I haven't been out many times this season but when I have been out they have been in blocks of two to four days, with the odd night thrown in for good measure. Conditions this season have been patchy at best, rivers running on bare bones with sluggish flows and dense weed growth owing to the superb summer we had. When I have been out successes have been had as I am sure you aware if you read my blog on a regular basis, but its the blank sessions that people rarely speak of, for what reasons I don't know but that sense of balance has to be struck and gives a true reflection on numbers behind the successes.

 A few of the rivers I have targeted this season have been nothing short of incredible. However, the likes of the R.Rother, Itchen, Loddon and Kentish Stour (Great Stour) have been a real challenge. Fish spotting on the Rother isn't really possible owing to its colour throughout the year, finding the fish is hard owing to the masses of features.

 The Itchen so far has consumed a fair wedge of time, over 7 trips and 91 hours spent without a bite, but the other day that very very nearly changed as I had a large Barbel which had to be 14lb+ mopping up 6mm pellet that I was feeding but owing to the snags I could not get the Barbel to come further out the cover, the sight of the gills puffing out sediment whilst it was clearly seen crunching food was exhilarating, but after 10 minutes she slowly dropped down the run and out of sight, I was gutted to say the least when it dawned on me she weren't coming back up. 

Sunrise over the Itchen on Saturday morning.

 That is definitely the closest I've come to tempting one on the Itchen, the same certainly can not be said for the Kentish Stour as I recently racked up my tenth blank on the spin as I seek one of the unicorns that I know exist, 65hrs spent searching and hoping over that 10 trips something would come my way. The only thing is the Chub on the KS seem to be a little more obliging than on some of the other rivers so when things aren't quite going my way I have been catching fish and not to the detriment of the Barbel fishing, I don't think I'm close to getting one soon either but I'll keep going and hope one day that final piece of the jigsaw will snap into position.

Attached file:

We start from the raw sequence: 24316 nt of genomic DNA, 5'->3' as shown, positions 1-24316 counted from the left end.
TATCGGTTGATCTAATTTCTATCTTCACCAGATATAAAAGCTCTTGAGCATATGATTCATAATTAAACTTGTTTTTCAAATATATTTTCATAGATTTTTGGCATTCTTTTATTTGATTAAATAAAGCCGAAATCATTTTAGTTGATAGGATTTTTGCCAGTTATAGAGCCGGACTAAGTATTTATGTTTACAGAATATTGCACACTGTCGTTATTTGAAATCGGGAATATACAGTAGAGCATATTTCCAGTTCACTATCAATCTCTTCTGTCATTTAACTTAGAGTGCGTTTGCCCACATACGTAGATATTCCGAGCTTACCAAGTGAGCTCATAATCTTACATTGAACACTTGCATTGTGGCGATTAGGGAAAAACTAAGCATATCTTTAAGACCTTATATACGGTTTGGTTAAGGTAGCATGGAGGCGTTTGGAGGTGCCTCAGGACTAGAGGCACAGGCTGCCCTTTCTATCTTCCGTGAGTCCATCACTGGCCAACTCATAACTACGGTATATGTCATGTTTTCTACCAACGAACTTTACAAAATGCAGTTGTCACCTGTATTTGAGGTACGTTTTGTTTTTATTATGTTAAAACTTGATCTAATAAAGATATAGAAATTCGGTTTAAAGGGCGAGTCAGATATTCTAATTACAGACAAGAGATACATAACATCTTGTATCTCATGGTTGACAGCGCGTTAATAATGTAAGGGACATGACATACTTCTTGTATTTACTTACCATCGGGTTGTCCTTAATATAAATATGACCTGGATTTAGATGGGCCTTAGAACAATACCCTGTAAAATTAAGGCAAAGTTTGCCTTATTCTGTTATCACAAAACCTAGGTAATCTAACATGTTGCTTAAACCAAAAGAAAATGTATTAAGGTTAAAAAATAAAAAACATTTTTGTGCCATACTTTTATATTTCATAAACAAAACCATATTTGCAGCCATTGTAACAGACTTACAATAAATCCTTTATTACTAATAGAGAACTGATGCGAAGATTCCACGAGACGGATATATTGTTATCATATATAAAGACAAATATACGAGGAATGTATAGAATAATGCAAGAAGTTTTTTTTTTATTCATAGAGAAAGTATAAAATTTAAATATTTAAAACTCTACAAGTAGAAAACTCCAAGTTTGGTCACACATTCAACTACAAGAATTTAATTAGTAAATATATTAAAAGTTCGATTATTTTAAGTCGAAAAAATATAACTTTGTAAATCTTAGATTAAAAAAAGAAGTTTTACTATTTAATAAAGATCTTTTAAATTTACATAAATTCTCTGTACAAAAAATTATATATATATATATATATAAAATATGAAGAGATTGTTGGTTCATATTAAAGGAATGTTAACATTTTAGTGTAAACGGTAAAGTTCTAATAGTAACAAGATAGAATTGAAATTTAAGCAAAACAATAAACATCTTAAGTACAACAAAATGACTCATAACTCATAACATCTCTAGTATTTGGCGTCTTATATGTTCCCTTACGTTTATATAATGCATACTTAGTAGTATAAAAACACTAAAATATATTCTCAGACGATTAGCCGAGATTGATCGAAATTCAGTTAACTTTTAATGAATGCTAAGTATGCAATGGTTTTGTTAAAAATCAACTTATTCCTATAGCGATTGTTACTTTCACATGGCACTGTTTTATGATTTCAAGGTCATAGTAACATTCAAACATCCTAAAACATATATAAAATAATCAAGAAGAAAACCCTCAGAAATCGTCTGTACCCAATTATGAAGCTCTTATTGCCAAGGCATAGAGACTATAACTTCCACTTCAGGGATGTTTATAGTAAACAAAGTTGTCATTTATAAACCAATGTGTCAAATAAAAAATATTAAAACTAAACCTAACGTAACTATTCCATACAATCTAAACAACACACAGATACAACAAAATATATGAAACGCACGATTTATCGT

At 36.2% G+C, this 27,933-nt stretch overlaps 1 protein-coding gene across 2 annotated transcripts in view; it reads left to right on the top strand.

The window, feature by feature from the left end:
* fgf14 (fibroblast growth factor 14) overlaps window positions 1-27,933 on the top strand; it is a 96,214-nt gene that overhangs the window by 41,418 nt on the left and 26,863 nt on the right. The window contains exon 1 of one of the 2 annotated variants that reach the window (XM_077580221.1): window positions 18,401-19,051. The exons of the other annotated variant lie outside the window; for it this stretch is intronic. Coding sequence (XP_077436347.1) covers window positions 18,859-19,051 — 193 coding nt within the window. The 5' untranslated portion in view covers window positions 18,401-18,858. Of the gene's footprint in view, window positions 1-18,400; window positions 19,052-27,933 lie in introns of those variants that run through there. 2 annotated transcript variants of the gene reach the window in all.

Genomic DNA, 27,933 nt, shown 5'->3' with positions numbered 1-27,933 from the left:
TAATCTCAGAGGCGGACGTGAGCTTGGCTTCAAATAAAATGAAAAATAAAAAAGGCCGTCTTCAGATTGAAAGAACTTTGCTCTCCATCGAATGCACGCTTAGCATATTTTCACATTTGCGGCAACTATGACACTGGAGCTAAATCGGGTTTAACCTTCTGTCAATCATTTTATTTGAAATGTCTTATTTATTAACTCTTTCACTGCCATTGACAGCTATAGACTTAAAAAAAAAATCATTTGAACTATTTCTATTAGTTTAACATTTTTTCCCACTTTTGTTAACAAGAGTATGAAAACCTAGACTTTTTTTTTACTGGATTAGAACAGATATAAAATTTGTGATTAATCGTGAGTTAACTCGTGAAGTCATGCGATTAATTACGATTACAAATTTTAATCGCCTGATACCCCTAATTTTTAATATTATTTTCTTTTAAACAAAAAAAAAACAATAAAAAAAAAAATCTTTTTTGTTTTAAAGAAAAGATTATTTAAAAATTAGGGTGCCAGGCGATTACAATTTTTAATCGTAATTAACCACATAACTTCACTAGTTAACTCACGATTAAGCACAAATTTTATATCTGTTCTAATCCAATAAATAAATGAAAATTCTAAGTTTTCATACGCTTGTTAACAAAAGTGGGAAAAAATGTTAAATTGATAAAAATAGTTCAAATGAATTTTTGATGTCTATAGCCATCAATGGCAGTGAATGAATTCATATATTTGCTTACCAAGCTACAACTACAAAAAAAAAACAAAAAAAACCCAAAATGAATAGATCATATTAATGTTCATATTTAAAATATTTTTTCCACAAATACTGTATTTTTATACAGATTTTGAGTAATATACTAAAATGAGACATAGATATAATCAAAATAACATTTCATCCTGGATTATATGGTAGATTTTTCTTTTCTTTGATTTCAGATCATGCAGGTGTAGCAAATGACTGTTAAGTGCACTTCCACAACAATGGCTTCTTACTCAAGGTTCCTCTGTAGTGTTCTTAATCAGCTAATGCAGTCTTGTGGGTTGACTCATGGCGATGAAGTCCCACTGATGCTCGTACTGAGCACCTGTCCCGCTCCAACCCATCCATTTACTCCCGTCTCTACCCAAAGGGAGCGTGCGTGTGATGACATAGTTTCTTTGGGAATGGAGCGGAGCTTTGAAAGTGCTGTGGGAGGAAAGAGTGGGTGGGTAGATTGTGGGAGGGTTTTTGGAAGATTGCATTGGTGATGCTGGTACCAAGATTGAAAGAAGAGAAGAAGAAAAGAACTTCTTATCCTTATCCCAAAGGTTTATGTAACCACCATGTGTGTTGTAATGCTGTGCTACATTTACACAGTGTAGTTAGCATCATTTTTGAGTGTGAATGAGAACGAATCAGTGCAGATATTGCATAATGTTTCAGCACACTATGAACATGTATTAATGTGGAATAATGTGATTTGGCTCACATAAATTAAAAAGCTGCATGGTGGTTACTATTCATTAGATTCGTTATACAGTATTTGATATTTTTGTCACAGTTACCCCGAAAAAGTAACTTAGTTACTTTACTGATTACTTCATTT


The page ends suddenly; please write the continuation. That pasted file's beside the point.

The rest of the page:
The Great Stour at sunrise.

 The Loddon and S.Rother to be fair haven't had a proper crack of the whip and as conditions start to improve these rivers will come into their own and catching Barbel becomes more likely but trips out in summer months to take in all the sites and learn the sections will no doubt serve me well on what are notoriously difficult rivers with small stocks of big fish. So far on the Loddon two trips have taken up 25hrs of fishing and the S.Rother three trips totalling 35hrs, its clear plenty more blanks will be needed before successes will be tasted but I knew this would be the case when I started this quest back in October 2020.

A very low S.Rother in the summer.

 Now to just drive home the numbers for my efforts since October 2020 I have blanked 70 times in 93 trips in this 2 year period, so when I do catch it very slightly shines a better light on the overall figure that will one day read, 40 doubles out of 40 rivers! But the figure that does look pretty good is that over that 93 trips my sessions to doubles ratio is currently at 5.47, that does certainly make for better reading.

 I love the sense of adventure and know it won't be easy but I am enjoying it enormously, here's to river number 18! Hopefully it falls sooner rather than later.